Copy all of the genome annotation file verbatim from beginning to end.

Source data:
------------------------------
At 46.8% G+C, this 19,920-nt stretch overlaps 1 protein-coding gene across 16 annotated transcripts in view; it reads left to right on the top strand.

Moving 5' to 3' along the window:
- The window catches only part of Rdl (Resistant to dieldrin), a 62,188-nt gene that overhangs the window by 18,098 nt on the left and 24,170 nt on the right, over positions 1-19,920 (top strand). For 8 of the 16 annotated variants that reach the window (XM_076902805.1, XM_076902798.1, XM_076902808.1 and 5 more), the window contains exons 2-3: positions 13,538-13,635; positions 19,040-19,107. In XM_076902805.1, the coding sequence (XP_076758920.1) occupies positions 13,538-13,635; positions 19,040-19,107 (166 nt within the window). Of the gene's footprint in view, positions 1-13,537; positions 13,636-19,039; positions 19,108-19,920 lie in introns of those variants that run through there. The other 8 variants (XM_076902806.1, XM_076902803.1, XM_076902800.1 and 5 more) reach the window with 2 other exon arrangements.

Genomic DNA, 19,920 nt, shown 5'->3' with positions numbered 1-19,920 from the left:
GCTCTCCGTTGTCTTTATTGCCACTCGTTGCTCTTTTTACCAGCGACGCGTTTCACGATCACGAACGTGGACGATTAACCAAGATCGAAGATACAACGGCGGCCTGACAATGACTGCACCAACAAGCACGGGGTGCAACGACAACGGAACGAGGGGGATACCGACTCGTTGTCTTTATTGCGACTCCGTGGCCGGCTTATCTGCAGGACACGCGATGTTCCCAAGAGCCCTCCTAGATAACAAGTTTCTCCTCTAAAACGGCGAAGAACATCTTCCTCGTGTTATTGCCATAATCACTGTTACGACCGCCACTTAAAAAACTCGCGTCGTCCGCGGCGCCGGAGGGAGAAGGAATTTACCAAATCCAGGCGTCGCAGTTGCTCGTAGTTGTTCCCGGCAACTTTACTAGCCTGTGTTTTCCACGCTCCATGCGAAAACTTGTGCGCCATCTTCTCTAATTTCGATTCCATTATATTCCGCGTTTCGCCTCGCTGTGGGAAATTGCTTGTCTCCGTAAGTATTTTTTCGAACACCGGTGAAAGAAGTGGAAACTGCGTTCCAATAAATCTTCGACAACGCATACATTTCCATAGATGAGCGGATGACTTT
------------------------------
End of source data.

At 46.8% G+C, this 19,920-nt stretch overlaps 1 protein-coding gene across 16 annotated transcripts in view; it reads left to right on the top strand.

Moving 5' to 3' along the window:
- The window catches only part of Rdl (Resistant to dieldrin), a 62,188-nt gene that overhangs the window by 18,098 nt on the left and 24,170 nt on the right, over positions 1-19,920 (top strand). For 8 of the 16 annotated variants that reach the window (XM_076902805.1, XM_076902798.1, XM_076902808.1 and 5 more), the window contains exons 2-3: positions 13,538-13,635; positions 19,040-19,107. In XM_076902805.1, the coding sequence (XP_076758920.1) occupies positions 13,538-13,635; positions 19,040-19,107 (166 nt within the window). Of the gene's footprint in view, positions 1-13,537; positions 13,636-19,039; positions 19,108-19,920 lie in introns of those variants that run through there. The other 8 variants (XM_076902806.1, XM_076902803.1, XM_076902800.1 and 5 more) reach the window with 2 other exon arrangements.

Genomic DNA, 19,920 nt, shown 5'->3' with positions numbered 1-19,920 from the left:
GCTCTCCGTTGTCTTTATTGCCACTCGTTGCTCTTTTTACCAGCGACGCGTTTCACGATCACGAACGTGGACGATTAACCAAGATCGAAGATACAACGGCGGCCTGACAATGACTGCACCAACAAGCACGGGGTGCAACGACAACGGAACGAGGGGGATACCGACTCGTTGTCTTTATTGCGACTCCGTGGCCGGCTTATCTGCAGGACACGCGATGTTCCCAAGAGCCCTCCTAGATAACAAGTTTCTCCTCTAAAACGGCGAAGAACATCTTCCTCGTGTTATTGCCATAATCACTGTTACGACCGCCACTTAAAAAACTCGCGTCGTCCGCGGCGCCGGAGGGAGAAGGAATTTACCAAATCCAGGCGTCGCAGTTGCTCGTAGTTGTTCCCGGCAACTTTACTAGCCTGTGTTTTCCACGCTCCATGCGAAAACTTGTGCGCCATCTTCTCTAATTTCGATTCCATTATATTCCGCGTTTCGCCTCGCTGTGGGAAATTGCTTGTCTCCGTAAGTATTTTTTCGAACACCGGTGAAAGAAGTGGAAACTGCGTTCCAATAAATCTTCGACAACGCATACATTTCCATAGATGAGCGGATGACTTT